Here’s a video I filmed for folks who train in gyms that don’t have benches or racks, for example many Crossfit gyms. You can still maintain a strong bench press by just performing floor presses. If nobody’s around to help you get the bar into place, just bridge the bar into place as shown in the video. Chalk another one up for strong glutes!
Hope everyone is having a great weekend! -BC
Great information as usual, this is the way I press, but wondered about my arm positoning, it looks like you keep your arms/bar about mid chest? I would love to see a demo for a clean and overhead press with the bar – I think thats what it is called. I get a lasting pain in my right forearm/elbow when I do this, so I don’t think I’m performing it correctly.
Love this idea, Bret! Been looking for a way to do exactly this for awhile now.
I’d have thought that you of all people would have come up with this already 🙂
Cool idea. If Nick Nilsson has not seen it, that is impressive then!!
Mike T Nelson PhD(c)
Serious question, not trolling, but it seems like the equivalent of a quarter squat… that is, very limited range of motion. Isn’t there a concensus that we should first increase range of motion, then add weight? This seems to be going ‘backwards’ as it were. Please help, thanks.
Sifter – I agree that it’s best to use a full ROM. But what if you don’t have a bench? The next best option is the floor press, and I wouldn’t say it’s akin to a quarter squat as it’s more than half the ROM. And it’s right by the sticky point so it’s difficult to overcome. The best approach is to use full ROM most of the time but use the floor press from time to time for variety. Cheers, BC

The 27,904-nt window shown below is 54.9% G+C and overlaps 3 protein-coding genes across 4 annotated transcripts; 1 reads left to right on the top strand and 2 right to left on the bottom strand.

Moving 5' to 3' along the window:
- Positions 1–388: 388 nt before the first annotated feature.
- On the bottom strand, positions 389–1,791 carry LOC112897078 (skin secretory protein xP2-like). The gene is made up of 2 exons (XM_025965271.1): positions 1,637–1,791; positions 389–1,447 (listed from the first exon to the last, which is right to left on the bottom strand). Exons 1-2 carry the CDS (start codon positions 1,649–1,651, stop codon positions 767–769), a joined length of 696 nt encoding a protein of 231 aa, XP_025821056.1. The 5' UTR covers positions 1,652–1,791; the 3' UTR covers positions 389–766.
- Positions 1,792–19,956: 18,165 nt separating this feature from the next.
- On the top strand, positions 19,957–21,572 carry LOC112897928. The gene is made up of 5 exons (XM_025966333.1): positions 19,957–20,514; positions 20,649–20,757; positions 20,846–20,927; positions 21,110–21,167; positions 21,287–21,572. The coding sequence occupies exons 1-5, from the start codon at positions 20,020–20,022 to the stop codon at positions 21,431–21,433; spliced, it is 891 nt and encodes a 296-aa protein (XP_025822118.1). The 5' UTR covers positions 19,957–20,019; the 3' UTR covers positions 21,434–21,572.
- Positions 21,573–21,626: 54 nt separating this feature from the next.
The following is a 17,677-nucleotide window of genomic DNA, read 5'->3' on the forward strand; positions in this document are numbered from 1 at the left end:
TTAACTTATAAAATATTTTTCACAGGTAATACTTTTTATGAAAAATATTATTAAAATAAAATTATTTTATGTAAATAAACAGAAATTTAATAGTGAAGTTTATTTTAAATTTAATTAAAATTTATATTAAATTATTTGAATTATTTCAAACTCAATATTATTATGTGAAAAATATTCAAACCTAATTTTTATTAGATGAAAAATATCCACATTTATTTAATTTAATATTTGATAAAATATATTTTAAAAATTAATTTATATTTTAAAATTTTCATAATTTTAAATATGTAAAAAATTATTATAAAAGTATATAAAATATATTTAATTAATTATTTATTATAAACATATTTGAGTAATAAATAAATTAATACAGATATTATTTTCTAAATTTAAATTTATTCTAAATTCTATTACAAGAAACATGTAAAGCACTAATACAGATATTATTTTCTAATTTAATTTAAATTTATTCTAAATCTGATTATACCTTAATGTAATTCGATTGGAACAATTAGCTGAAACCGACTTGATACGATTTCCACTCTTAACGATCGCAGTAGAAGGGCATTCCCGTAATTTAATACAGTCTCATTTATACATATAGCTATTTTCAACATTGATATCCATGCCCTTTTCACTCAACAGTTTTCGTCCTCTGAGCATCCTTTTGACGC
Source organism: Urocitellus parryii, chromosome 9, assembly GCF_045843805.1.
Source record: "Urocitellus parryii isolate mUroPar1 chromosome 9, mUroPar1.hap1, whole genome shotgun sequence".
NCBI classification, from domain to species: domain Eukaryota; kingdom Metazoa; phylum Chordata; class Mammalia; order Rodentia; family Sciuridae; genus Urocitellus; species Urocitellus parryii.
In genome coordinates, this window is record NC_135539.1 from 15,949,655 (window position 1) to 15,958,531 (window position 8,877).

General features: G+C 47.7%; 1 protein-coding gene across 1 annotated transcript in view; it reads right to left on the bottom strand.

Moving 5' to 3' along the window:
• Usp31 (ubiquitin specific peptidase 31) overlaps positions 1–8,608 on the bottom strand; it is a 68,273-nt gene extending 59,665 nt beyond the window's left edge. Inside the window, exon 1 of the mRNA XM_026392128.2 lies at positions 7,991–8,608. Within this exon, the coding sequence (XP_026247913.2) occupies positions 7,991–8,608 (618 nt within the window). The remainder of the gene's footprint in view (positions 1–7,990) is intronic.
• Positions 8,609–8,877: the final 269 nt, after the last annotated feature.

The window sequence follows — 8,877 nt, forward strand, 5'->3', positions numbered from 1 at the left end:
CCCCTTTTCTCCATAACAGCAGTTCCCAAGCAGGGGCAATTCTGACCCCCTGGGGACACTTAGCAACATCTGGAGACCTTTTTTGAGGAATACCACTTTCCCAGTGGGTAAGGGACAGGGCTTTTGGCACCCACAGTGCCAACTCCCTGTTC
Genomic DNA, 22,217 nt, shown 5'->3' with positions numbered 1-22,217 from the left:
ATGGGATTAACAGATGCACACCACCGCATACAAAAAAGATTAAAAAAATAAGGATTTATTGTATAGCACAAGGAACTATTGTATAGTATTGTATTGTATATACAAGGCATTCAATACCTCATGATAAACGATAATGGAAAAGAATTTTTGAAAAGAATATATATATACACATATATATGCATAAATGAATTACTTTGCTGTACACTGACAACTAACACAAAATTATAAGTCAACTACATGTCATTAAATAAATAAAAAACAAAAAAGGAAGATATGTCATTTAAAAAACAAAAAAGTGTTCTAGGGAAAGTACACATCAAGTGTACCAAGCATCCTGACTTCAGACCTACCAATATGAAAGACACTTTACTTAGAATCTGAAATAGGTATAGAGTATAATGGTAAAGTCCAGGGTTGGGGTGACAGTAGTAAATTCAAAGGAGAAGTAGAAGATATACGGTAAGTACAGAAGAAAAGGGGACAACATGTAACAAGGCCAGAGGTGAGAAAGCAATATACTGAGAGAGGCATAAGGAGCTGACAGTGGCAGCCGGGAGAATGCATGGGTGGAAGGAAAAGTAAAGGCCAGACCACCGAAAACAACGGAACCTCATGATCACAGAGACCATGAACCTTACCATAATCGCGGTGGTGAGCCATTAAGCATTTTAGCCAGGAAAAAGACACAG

Thank you for clarifying. I suppose if I had no bench, though, I’d be inclined to just do snatches from floor to overhead, plenty of range of motion, and then load up as I gain strength. But I see your point, thanks.
thankfully i am small enough to just wriggle under the bar!! 🙂 Great idea for guys though! Thanks Bret!
If you had a choice, would you do a regular bench press or a floor press?
This is a great option Brett, as a PT I often see older guys with anterior Sh capsule irritation from years of training bench with 90degrees abduction. This self limits elbow excursion below the bench (on thinner ppl).
I like to cue the elbows tucked a bit at a 45 angle as well.
I like the idea of the floor press because I often lift without a spot. While I tend to use dumbbell movements instead, this is a nice variation for sure. Just out of curiosity, do you think there is an advantage (or disadvantage…or makes no difference) to having the feet located in the same plane as the torso as opposed to below?
When bench pressing how to unrack the bar and keep your setup if you’re doing the lift without a spotter? I tried to find any info about this from your excellent site and various other places but unfortunately I couldn’t locate any useful post about the topic. Where and when (6AM) I train, there are no people around who could help me with the unracking of the barbell. As you know, keeping the setup tight is the main things when lifting heavy but when I unrack the bar all by myself, the upper back tightness is lost. Getting as close to the BP stands as possible without touching the stands with the bar while lifting is the option I go for nowadays but it’s a compromise and I feel I’m limiting my BP results this way. Any tips are highly appreciated.
a potential drawback to BC’s way of doing the floor press would be how to set your scapulae.
possibly, you may have to greatly reduce the amount of weight you can lift.
best solution: use a power rack.
I actually perform these, bridge presses and incline presses propped on a cinder block in my garage. To set the scapula is easy, pull your hips as close to your head while pulling the scapula down and the bar should rest in the hip groove. As you bridge up, you can adjust the scapula position as your torso supports the bar